World Wide Web

Mapping the Internet

July 16, 2012: 5:00 AM ET

We don't think much about where the Net comes from. But a close look at where it's going will tell us where the world is headed.

By Andrew Blum, contributor

Unspooling fiber-optic cable that will soon be laid on the bottom of the Atlantic Ocean

Unspooling fiber-optic cable that will soon be laid on the bottom of the Atlantic Ocean

FORTUNE -- The global economy has arranged itself around a short list of dominant cities, the endpoints for movement of all kinds: goods, people, money, and, increasingly, packets of digital information. These packets -- some trillion bytes a second -- travel primarily as light through fiber-optic cable. E-mails, images, streaming movies, and money: millions and millions every millisecond.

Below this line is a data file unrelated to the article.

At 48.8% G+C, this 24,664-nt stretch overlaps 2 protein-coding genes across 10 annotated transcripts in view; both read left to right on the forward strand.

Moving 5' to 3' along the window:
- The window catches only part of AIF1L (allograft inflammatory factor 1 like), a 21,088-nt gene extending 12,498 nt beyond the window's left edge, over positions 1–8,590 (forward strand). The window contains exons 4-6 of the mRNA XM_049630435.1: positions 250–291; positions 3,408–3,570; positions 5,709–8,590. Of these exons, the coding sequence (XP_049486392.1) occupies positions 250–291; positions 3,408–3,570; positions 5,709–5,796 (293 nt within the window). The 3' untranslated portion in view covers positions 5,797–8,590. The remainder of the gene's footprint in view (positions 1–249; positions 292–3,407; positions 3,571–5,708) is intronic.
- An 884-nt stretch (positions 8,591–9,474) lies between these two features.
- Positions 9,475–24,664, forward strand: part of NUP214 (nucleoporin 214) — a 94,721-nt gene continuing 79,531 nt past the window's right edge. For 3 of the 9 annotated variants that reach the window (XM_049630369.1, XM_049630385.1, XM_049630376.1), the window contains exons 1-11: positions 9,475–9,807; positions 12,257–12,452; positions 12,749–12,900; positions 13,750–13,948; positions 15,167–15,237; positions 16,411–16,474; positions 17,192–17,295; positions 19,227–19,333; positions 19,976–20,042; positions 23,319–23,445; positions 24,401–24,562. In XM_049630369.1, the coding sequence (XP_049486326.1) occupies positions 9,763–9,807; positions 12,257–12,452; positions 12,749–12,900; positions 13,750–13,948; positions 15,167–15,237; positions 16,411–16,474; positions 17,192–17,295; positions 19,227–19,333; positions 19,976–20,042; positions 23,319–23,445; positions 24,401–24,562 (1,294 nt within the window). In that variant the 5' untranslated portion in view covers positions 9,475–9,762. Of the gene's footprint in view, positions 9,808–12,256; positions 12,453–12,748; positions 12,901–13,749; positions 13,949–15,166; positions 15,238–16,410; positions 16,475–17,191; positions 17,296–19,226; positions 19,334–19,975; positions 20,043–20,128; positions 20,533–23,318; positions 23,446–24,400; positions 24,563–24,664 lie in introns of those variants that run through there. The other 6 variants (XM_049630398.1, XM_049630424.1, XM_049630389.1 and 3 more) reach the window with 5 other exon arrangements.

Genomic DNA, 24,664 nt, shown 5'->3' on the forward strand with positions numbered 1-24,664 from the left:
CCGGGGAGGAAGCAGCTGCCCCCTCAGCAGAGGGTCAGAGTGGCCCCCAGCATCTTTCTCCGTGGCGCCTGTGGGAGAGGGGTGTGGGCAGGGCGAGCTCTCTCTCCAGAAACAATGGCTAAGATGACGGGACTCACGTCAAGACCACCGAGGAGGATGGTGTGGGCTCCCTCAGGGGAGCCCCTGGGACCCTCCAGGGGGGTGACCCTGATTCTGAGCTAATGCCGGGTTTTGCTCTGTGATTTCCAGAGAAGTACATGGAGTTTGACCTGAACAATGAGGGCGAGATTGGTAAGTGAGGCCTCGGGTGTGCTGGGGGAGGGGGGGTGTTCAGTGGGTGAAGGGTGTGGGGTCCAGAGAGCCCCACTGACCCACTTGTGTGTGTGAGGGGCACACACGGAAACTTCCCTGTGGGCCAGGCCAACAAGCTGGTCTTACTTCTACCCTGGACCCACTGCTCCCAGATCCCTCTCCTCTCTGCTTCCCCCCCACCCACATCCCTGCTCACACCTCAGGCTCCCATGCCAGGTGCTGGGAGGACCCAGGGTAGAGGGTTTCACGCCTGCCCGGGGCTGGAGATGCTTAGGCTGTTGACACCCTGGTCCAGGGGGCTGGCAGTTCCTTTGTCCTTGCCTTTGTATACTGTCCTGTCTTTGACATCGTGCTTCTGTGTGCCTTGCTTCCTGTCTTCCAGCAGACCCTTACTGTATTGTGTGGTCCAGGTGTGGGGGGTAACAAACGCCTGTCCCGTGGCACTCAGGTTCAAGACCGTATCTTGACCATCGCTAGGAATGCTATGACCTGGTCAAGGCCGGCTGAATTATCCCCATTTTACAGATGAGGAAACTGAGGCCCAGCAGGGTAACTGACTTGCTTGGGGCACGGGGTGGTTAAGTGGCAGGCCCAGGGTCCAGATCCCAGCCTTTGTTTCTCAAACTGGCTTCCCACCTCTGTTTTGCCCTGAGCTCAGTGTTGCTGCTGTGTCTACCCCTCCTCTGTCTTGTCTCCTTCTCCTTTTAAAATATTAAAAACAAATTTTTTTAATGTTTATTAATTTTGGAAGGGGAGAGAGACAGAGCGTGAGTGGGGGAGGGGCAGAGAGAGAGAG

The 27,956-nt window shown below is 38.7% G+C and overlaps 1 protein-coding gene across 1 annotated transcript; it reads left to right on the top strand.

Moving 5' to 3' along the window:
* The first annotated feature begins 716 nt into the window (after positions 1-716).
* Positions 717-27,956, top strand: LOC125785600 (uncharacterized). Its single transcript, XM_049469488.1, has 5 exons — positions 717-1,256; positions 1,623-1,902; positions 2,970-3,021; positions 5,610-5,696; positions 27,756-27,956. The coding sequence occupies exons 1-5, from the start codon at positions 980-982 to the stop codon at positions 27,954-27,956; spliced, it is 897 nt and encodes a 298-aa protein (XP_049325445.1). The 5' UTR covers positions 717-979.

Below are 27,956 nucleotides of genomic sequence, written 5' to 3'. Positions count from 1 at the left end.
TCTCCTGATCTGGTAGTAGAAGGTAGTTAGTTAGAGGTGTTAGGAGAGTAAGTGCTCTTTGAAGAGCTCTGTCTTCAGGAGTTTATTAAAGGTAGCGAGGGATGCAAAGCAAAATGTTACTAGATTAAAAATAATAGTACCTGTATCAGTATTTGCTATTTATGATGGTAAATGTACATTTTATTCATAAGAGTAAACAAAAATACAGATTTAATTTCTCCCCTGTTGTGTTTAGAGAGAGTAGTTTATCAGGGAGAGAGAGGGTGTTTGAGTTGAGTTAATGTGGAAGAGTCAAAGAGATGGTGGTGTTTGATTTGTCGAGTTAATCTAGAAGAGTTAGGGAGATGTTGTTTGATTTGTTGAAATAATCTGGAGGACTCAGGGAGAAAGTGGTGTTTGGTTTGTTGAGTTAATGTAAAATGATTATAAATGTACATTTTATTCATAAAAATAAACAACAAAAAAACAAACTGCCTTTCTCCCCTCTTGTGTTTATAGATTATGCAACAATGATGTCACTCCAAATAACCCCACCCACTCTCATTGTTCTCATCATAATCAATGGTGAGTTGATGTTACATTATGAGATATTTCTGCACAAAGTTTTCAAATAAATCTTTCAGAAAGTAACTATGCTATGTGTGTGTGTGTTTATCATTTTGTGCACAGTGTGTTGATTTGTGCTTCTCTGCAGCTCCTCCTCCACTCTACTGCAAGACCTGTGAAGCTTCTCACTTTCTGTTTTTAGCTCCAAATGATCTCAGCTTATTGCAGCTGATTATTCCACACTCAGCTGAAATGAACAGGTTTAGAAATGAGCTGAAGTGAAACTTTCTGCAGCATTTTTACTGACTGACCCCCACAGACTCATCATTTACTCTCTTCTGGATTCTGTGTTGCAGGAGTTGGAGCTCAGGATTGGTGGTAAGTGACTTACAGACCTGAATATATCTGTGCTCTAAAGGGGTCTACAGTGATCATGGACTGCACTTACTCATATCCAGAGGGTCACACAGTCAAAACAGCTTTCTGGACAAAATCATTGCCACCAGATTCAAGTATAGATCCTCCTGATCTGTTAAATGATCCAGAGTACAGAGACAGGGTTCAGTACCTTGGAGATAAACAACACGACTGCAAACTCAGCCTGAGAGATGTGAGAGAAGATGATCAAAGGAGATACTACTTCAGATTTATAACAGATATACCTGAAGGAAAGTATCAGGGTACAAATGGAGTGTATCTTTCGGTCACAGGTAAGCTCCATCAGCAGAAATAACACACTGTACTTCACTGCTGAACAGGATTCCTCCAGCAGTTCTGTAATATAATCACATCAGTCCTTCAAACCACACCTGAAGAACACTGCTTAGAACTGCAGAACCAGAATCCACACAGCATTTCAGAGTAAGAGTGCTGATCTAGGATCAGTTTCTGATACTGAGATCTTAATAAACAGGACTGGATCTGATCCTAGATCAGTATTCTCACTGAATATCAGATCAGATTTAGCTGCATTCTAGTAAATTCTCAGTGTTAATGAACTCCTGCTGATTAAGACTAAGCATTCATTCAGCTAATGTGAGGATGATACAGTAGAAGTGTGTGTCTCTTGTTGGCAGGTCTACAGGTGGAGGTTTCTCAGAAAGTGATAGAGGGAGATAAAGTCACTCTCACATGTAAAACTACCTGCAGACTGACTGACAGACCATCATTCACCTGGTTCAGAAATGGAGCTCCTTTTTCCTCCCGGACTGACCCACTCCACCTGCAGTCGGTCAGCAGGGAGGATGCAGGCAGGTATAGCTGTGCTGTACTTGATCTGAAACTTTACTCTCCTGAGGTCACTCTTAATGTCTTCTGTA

We take it for granted that the Internet, as much as any city, has a physical reality. Tracing the movement of a packet of information throughout this geography of fiber-optic cables and data centers casts the global economy in a different light. In places, the packets piggyback on existing telecommunications systems, traveling through the same capitals of finance and trade that have long been at the center of things. Elsewhere, the Internet disrupts and reshapes the traditional endpoints of movement. By looking closely at our world's digital infrastructure, we can discern broader lessons about emerging economies. By understanding how information moves and how networks are constructed, we can see where the Internet is headed, and where the dominant cities of tomorrow might appear.

This story is from the July 23, 2012 issue of Fortune.

More: Mapping the Internet

Intro
Wiring America
Undersea cables
Financial hubs
Emerging markets

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